Furthermore, studies have indicated that an emphasis created in the late 2000s regarding a “problem-solving process” has instead shifted focus onto determining how environmental conditions can be manipulated to minimize instances where crime may occur (Reisig, 2010 pg. 3). As a result, fighting and preventing crime has been championed while misconduct manifested through police actions have been put to the side, at least for the foreseeable future. In other words, the ends are often regarded as justifying the means, yet undoubtedly to a certain extent. Nonetheless, this “extent,” as well as the means to it, are often regarded as intolerable for many individuals of historically marginalized communities who find themselves at the crossroads between a desire for crime reduction and a police force attempting to secure this objective.
Lastly, the introduction of “intelligence-led policing” (IIP) has also led to the traditionally operationally aggressive, proactive, and less accountable form of policing (Murphy, 2007 pg. 465). This method of law enforcement bears parallels and overlap with the largely condemned type of “zero-tolerance policing,” where there remains an emphasis on aggressive police analysis as a basis for precise intervention. This seemingly similar version of neoliberal government policy has unsurprisingly created significant criticism by many advocating for a more liberal-style approach to crime prevention. This being, a focus on rehabilitation and police work within affected communities rather than weightage towards punitive measures and belligerent-oriented surveillance. IIP is distinct in its operations, however, due to its particular focus on intelligence gathering. It is nonetheless carried out by members of law enforcement, and thus should still be subject to expectations of accountability.
Moving forward, in the essence of maintaining public trust and confidence, it is in the best interests of the police to adopt durable and transparent accountability instruments. As previously stated, accountability mechanisms are certainly necessary for proper police work, but are most definitely not sufficient for it. In other words, and absence of accountability is detrimental, but its presence does not necessarily guarantee fair and proper policing operations. Nonetheless, the ability for law enforcement to be held accountable has proved beneficial in multiple instances, including in the Peel Region, where multiple measures were taken in an attempt to mend the wounds of previous policing administrations. One example of a measure adopted was the newly announced policing principles which essentially illustrated how police authority and responsibility to public consent were in fact linked (Murphy, 2007). This, by extension, allowed themselves to be subject to parameters set by their own functionaries, and with this newly announced set of principles, forced them to operate within them or else be held accountable to the people they promised to serve and protect. The logistical feasibility of operations like this may pose issues in highly diverse and populated regions like the downtown core, but notwithstanding these inevitable obstacles, attempts should surely be made. A transparent policing accountability apparatus brings the community one step closer to increasing chances of equitable justice in the case of police misconduct. If we expect our law enforcement to abide by a very specific set of rules and practices, any stray from them will allow us to hold them to the fullest extent of the law.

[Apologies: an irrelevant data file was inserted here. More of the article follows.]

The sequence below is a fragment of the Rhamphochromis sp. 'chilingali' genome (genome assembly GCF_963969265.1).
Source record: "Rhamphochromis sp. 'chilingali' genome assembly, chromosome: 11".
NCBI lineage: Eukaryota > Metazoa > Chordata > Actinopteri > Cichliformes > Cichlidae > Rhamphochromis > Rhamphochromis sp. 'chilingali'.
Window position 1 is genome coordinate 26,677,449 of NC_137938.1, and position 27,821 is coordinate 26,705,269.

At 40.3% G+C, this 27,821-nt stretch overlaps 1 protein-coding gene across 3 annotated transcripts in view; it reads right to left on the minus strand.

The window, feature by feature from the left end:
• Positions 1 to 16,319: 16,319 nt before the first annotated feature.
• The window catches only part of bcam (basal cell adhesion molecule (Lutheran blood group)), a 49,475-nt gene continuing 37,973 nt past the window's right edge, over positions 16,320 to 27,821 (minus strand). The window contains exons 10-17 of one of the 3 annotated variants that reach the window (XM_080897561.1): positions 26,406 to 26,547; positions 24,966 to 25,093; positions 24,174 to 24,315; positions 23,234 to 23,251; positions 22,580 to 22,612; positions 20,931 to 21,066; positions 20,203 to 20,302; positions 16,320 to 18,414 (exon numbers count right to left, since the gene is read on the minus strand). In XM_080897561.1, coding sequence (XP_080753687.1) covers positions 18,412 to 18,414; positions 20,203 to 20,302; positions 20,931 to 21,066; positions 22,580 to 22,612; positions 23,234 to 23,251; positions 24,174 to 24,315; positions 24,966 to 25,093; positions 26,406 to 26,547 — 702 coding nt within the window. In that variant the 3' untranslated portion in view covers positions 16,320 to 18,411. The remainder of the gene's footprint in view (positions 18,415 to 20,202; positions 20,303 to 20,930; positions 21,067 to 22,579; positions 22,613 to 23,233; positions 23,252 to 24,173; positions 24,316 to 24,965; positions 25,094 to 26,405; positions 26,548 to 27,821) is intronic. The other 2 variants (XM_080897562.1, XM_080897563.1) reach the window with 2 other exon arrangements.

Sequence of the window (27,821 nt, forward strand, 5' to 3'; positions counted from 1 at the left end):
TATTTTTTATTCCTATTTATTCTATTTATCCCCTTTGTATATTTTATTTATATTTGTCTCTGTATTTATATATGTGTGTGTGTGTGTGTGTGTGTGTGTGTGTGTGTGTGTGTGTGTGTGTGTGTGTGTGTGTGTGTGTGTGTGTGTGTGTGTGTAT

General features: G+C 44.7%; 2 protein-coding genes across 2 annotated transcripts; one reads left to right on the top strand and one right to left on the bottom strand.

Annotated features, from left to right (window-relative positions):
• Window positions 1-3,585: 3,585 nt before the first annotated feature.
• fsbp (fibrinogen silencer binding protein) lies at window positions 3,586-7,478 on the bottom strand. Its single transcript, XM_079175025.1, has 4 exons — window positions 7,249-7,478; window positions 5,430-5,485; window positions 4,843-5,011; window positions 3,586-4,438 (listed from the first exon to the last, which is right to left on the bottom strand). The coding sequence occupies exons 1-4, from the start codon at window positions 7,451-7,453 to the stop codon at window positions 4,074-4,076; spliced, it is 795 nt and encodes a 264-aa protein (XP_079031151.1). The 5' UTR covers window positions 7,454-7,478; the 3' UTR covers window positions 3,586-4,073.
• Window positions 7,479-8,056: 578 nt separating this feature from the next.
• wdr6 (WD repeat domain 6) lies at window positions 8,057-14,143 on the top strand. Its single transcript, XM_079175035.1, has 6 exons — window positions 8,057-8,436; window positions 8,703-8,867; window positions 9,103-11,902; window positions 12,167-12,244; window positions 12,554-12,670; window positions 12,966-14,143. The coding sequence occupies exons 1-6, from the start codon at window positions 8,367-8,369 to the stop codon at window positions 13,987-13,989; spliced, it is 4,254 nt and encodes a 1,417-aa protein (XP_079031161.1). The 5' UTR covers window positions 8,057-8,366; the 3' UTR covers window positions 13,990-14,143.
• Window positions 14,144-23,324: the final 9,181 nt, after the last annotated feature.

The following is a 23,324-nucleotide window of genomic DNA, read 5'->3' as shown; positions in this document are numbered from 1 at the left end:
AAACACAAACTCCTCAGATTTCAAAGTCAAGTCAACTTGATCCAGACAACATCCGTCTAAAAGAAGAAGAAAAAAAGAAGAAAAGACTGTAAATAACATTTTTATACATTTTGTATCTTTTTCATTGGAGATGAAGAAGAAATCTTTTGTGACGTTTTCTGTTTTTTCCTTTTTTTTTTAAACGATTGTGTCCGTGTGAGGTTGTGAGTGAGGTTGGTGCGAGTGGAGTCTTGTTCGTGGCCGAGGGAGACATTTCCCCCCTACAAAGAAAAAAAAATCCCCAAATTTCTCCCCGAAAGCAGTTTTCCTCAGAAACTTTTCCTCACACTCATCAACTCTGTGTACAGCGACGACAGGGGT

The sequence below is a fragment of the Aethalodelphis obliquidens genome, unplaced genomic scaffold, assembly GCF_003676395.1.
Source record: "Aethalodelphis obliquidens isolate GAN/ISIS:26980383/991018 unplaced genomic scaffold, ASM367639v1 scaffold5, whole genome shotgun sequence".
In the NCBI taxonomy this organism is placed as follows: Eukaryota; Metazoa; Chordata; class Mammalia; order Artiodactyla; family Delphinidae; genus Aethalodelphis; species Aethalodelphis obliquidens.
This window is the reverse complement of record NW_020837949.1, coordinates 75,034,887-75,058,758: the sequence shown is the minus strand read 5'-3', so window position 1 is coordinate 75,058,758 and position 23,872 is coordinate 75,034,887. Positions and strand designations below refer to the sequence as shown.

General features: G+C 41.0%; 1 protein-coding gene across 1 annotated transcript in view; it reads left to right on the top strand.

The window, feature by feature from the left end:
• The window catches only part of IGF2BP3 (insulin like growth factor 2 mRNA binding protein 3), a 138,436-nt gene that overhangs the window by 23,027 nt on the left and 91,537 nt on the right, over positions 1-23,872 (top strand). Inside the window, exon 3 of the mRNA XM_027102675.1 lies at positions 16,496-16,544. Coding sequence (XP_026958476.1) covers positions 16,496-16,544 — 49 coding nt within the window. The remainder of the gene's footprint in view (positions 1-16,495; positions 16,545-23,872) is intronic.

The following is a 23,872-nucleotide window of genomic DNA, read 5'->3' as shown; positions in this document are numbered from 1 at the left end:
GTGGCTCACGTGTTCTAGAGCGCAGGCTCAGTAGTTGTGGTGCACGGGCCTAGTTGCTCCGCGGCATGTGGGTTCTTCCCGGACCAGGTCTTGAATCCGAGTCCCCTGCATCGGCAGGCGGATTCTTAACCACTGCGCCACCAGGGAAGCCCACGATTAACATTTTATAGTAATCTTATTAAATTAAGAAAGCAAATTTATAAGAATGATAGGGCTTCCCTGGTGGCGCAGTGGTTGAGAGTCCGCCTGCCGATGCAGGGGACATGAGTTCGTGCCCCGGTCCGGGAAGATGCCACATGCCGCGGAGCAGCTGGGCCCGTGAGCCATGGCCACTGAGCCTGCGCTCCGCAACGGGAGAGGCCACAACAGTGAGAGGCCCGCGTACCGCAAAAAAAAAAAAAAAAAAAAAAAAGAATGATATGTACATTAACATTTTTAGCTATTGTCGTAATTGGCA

Grabiner, G. (2016). Who Polices the Police? Social Justice, 43(2), 58-79. https://www-jstor-org.ezproxy.lib.ryerson.ca/stable/
Green, R.D. (2019). In Search of Police Accountability: Civilian Review Boards and the Department of Justice. Phylon (1960-), 56(1), 111-133. https://www-jstor-org.ezproxy.lib.ryerson.ca/stable/26743833?Search=yes&resultItem
Griffiths, C.T. (2014). Canadian Criminal Justice: A PRIMER. Nelson College Indigenous
Murphy, C. (2007). “Securitizing” Canadian Policing: A New Policing Paradigm for the Post 9/11 Security State? The Canadian Journal of Sociology/ Cahiers canadiens de sociologie, 32(4), 449-475. https://www-jstor-org.ezproxy.lib.ryerson.ca/stable/pdf/20460665.pdf?ab_segments=0%252FSYC-5910%252Ftest&refreqid=excelsior%3A9aad2bdddc4075fc7d8e6831210bb4c5
Reisig, M. D. (2010). Community and Problem-Oriented Policing. Crime and Justice, 39(1), 1-53. https://www-jstor-org.ezproxy.lib.ryerson.ca/stable/pdf/10.1086/652384.pdf?ab_segments=0%252FSYC-5910%252Ftest&refreqid=excelsior%3Ac968898c240c0dbde042d869a75230e0